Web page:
Schmus, n.

Alice Faber faber at HASKINS.YALE.EDU
Thu Aug 2 02:02:14 UTC 2001

I mistakenly sent this just to David, when I'd intended to send it to the
list. Sorry about

David Bergdahl said:
>1st half of the 19thC < thieves' cant (rotwelsch) is what my Reclams
>Etymologisches Woerterbuch says.  There's also a verb schmusen meaning
>"to chatter."  But an anecdote reveals how different meanings can be.
>When my first wife--a Bavarian speaker--died I was visited by a family
>friend who's Jewish and who sprinkles her English with Yiddish
>expressions.  She told me she had come over just to schmoose.  I was
>taken aback.  Rather than meaning "engage in friendly conversation" I
>was used to schmuzing as, well, "foreplay." :-)  Just one of the ways
>two closely related dialects can c ause misunderstanding.  (My first
>wife used to pride herself on the fact that she could understand her
>friend's Yiddish-only grandmother while her friend couldn't.)

Well, no-one's followed up to this, so I'll throw in a bit of handwaving;
the relevant reference books are still enboxed (I've just moved). In
Yinglish, anyway, schooze can refer to just chatting or it can be chatting
with a covert manipulative goal. As for the mutual comprehensibility of
Bavarian (and to a lesser extent other High German varieties) and Yiddish,
no surprise there. Over 20 years ago, Bob King and I published a paper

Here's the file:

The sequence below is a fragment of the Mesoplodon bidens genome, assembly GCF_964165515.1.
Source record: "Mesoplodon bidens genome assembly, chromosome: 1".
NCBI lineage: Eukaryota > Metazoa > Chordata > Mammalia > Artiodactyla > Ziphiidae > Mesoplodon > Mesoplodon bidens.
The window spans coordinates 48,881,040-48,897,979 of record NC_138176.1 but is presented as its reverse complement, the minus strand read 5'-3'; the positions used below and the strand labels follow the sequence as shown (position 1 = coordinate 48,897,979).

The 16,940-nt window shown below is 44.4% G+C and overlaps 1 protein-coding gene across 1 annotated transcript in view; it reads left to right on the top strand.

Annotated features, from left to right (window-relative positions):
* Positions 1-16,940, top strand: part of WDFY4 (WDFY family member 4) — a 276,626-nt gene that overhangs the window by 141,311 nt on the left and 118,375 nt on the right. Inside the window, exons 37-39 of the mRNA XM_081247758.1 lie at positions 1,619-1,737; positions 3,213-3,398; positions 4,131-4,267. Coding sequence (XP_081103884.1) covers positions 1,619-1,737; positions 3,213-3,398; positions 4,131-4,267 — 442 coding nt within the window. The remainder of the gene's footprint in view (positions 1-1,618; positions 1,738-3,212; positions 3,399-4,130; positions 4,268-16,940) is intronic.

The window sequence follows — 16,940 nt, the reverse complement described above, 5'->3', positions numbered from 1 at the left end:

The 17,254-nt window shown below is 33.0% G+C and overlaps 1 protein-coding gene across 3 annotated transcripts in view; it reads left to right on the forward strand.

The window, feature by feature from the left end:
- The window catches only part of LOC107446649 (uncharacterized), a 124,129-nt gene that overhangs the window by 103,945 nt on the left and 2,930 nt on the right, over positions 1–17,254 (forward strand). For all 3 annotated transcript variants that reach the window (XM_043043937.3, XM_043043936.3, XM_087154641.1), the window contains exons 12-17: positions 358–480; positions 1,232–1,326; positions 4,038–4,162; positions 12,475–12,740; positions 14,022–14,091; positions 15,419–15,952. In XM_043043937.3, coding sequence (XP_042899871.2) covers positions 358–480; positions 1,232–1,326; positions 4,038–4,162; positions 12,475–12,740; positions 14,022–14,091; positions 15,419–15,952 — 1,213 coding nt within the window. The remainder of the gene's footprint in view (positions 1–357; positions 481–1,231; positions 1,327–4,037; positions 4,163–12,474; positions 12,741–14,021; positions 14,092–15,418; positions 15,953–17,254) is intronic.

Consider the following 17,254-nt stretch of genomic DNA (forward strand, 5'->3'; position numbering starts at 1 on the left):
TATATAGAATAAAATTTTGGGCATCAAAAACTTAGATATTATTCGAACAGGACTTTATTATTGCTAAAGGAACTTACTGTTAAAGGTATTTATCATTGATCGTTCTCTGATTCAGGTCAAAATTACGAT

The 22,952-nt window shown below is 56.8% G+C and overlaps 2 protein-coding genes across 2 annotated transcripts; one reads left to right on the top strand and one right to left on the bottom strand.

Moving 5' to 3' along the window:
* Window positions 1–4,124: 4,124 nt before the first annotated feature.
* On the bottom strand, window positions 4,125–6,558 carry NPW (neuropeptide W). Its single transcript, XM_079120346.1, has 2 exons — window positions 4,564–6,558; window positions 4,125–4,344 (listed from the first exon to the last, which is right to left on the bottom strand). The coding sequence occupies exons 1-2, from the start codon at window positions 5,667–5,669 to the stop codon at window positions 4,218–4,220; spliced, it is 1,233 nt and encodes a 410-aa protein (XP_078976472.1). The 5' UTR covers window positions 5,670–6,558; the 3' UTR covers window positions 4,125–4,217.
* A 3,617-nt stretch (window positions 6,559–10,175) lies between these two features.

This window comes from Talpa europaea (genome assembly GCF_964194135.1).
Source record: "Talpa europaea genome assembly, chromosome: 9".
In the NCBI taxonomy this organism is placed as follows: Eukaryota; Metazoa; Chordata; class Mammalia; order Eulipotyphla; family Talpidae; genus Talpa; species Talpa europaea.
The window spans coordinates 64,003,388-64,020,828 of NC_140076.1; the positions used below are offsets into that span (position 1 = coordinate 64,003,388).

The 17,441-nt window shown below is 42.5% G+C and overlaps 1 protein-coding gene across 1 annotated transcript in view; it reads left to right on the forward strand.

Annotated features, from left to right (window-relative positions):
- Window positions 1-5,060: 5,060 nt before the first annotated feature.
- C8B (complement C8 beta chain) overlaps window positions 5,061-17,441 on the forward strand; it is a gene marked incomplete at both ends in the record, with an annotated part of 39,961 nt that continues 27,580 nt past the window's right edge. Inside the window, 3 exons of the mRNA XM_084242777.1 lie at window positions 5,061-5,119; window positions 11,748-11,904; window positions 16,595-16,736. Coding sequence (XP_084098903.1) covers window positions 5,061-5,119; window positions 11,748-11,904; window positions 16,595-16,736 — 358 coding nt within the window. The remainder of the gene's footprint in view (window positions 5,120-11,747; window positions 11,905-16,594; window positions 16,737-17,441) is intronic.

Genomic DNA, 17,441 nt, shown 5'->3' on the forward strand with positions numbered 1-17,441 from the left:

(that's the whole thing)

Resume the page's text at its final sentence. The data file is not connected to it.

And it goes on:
demonstrating that, from a dialectological point of view, Yiddish has more
(and more systematic) similarities with Bavarian and East Central German
dialects than with the Rhenish/Franconian dialects that it might be
expected to have close ties to, based on standard accounts of Eastern
European Jewish history. (We concluded, inter alia, that these accounts
need substantial revision.) Finally, Rotwelsch. There's a fairly well-known
paper in one of the Field of Yiddish volumes (which is what I would dearly
love to locate at the moment) on the Yiddish sources of some Swiss
horsetraders language and I believe that a direct link with Rotwelsch has
also been demonstrated. The author's name is similar to my grandmother's
(isn't tip-of-the-tongue phenomenon grand?), so it's by someone with a name
sort of like Florence Greenberg.

Back to unpacking (well, after I finish reading email...)

Alice Faber                                       tel. (203) 865-6163
Haskins Laboratories                              fax  (203) 865-8963
270 Crown St                                   faber at
New Haven, CT 06511                               afaber at

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